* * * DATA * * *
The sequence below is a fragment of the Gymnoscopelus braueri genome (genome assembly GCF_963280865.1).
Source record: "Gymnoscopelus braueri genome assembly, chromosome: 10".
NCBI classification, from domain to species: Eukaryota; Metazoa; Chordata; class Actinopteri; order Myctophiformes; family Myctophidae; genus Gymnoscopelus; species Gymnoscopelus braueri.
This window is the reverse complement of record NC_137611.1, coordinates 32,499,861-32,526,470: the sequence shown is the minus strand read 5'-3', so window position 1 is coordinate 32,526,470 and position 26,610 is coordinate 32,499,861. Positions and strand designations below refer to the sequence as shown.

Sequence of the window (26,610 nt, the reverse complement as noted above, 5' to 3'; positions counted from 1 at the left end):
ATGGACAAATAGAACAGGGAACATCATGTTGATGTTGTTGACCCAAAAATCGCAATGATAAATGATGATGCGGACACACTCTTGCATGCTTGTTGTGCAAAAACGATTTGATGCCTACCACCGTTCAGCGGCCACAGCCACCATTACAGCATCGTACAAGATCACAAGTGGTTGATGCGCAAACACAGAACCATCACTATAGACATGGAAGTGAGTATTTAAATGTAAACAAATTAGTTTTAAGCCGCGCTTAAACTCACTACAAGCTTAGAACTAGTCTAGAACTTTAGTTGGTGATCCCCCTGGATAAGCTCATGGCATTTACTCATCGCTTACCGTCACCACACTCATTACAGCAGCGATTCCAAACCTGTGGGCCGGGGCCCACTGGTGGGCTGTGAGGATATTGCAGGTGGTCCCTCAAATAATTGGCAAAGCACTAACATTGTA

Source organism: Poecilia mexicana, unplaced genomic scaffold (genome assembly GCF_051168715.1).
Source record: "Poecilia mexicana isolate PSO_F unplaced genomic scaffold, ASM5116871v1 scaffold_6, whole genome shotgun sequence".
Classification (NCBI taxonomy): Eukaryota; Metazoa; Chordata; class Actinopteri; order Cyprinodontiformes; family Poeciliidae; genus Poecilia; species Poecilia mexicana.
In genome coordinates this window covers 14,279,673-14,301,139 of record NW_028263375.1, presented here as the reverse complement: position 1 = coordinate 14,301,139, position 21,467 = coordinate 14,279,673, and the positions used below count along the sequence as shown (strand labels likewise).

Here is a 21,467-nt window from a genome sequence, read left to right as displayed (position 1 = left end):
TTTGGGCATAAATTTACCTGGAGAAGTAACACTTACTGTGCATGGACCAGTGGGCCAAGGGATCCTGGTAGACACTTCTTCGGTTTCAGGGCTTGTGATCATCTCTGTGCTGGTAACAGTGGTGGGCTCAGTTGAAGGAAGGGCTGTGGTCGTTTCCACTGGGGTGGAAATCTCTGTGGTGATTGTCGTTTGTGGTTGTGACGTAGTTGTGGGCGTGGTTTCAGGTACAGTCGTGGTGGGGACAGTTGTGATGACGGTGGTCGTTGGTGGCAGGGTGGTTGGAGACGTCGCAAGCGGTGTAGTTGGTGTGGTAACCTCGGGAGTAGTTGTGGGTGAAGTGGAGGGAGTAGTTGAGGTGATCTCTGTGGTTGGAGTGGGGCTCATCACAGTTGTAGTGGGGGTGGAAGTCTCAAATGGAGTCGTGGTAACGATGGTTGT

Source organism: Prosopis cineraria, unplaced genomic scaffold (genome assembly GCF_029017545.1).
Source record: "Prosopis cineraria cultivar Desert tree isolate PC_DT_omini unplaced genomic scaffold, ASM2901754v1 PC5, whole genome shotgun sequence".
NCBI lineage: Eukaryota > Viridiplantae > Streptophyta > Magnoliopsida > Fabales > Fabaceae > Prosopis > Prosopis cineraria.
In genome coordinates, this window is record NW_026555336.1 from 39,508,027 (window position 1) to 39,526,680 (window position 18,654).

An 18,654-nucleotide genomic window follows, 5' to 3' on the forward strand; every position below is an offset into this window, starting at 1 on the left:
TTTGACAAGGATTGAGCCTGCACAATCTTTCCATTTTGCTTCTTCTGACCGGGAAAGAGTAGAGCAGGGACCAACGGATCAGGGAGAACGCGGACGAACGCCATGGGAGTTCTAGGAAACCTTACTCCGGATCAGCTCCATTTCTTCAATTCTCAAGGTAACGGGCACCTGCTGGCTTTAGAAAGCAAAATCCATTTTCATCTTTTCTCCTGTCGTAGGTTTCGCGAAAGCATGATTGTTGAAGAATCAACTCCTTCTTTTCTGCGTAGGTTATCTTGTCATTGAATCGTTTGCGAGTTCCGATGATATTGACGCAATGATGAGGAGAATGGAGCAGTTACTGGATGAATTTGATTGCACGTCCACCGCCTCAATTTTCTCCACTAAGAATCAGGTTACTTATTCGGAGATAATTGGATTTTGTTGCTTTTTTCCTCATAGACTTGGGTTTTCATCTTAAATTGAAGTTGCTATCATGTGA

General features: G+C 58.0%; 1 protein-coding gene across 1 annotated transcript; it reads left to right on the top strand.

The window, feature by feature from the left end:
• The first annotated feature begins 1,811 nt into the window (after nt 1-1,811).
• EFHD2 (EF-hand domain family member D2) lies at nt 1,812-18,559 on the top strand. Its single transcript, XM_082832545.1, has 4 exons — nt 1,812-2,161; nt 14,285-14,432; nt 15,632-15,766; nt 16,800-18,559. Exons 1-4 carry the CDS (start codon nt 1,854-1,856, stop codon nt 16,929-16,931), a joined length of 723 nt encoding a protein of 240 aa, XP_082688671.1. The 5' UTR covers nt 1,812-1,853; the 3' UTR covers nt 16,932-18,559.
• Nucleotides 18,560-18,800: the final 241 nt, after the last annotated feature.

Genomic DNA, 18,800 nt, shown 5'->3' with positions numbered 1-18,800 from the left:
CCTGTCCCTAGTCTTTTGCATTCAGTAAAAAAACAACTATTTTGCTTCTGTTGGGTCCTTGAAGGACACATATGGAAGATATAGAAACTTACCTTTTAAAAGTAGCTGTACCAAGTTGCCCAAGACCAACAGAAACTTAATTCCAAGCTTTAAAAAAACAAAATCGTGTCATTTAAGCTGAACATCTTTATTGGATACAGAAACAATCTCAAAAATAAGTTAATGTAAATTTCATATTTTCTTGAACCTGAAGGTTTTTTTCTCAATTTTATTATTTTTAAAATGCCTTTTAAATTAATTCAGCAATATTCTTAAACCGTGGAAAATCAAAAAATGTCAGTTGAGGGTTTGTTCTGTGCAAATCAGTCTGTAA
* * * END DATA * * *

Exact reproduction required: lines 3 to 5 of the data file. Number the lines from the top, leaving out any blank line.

NCBI classification, from domain to species: Eukaryota; Metazoa; Chordata; class Actinopteri; order Myctophiformes; family Myctophidae; genus Gymnoscopelus; species Gymnoscopelus braueri.
This window is the reverse complement of record NC_137611.1, coordinates 32,499,861-32,526,470: the sequence shown is the minus strand read 5'-3', so window position 1 is coordinate 32,526,470 and position 26,610 is coordinate 32,499,861. Positions and strand designations below refer to the sequence as shown.

Sequence of the window (26,610 nt, the reverse complement as noted above, 5' to 3'; positions counted from 1 at the left end):